It’s never too early to start thinking about Axialfest. Actually does anyone stop thinking about Axialfest? It can be said for certain that those who have attended Axialfest never forget their time there. If you’re new to the event, then we can get you right up to speed on what experiences you can have there. You’re about to witness a collection of Axialfest videos produced by people who are truly passionate about the radio control hobby and who are now passionate about what goes on at Axialfest. The collection covers some of the best videos posted to Youtube. Not all of the videos, there are certainly many more amazing videos created by attendees that we urge you to hunt for on Youtube, but the videos selected here will get you ramped up for Axialfest 2018 and beyond.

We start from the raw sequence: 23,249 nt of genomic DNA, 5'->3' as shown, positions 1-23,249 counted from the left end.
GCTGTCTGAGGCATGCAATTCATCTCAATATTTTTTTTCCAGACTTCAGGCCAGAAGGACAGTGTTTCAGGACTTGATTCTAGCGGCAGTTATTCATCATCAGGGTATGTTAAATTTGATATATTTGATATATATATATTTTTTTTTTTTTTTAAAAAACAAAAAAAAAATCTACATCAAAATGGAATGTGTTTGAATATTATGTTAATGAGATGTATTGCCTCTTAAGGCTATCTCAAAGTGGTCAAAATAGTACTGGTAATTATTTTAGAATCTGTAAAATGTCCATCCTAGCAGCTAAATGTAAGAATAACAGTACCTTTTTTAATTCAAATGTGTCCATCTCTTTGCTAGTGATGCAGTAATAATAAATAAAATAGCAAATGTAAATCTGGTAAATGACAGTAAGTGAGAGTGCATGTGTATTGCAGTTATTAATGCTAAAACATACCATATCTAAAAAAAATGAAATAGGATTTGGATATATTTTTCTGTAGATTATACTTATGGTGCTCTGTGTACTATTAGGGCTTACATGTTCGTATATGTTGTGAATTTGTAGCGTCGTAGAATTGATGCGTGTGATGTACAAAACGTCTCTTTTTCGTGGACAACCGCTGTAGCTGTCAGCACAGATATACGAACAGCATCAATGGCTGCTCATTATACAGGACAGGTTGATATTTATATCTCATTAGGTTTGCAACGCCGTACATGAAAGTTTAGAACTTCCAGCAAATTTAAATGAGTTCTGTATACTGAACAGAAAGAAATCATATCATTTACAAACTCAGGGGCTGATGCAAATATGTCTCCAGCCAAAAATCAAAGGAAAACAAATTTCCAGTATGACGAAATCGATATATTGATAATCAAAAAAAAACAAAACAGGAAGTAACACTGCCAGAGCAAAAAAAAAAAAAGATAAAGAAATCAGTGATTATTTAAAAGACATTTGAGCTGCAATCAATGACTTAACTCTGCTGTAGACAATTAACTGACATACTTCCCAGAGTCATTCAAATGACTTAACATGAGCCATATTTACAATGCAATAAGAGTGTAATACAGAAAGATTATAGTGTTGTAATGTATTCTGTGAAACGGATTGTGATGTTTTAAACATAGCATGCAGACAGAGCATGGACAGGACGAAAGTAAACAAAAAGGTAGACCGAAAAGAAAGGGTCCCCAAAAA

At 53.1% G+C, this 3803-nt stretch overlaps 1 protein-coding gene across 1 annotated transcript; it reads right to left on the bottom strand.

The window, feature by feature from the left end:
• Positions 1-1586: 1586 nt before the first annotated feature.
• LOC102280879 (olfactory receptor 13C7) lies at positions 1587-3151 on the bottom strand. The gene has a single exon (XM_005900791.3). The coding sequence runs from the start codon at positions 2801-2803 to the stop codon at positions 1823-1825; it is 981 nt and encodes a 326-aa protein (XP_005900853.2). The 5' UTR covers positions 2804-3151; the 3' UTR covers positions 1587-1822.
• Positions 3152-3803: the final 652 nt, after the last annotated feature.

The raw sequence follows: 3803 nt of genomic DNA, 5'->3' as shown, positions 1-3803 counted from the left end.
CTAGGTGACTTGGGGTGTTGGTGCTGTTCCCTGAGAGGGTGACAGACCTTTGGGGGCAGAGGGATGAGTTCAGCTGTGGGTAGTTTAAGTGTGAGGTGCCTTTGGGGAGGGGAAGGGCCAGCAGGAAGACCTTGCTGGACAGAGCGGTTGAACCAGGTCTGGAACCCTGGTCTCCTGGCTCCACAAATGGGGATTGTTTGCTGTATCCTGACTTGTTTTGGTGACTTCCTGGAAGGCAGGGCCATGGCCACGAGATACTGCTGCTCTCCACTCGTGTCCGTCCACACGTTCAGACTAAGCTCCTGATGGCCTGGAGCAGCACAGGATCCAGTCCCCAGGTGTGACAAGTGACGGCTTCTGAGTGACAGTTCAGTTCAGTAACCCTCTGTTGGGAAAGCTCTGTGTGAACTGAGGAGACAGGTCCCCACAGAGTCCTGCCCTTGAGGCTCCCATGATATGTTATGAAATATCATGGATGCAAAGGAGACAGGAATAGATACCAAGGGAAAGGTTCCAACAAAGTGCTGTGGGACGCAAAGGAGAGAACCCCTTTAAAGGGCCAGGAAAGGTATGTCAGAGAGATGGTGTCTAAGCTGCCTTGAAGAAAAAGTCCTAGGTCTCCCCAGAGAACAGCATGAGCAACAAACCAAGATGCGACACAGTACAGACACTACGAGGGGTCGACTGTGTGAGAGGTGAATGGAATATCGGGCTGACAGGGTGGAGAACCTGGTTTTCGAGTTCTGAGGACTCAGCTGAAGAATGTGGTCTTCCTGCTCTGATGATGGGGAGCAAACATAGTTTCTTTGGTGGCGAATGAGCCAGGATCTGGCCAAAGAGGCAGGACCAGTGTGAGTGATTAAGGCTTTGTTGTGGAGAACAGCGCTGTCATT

Before we take a look at some of the highlight videos from each year, it is important to know what is Axialfest. This video from the Axialvideos Youtube page gives you the deep down meaning of the event:

AMain Hobbies
AxialFest 2017 by AMain Hobbies
Team AMain Hobbies Presents AxialFest 2017. The crew that attended Axialfest 2017 has put together an amazing presentation of what goes on at the event. Rigs in action, the excitement of the participants the beauty of the setting this video will leave you wanting to see more and attend Axialfest if you don’t already.

4-Days Of AXIALFEST In 16 Minutes – Get In The Know Before You Go
Axialfest can seem overwhelming for the first time attendee, but here each day’s events are broken down so you know what to expect. The elements of Axialfest evolve each year, but this will help you start your journey.

5150 Media Productions
Come Drive With Us – Axialfest
Probably one of the most epic documentary style videos about Axialfest is the 5150 2016 video sponsored by Pro-Line Racing. This finely crafted film gives you the background of Axialfest, what it means to the people that attend it, the grueling terrain both people and Axial rig endure at the amazing grounds of Cisco Grove. Here, you’ll see people come together from all over the world all with one passion, Axial.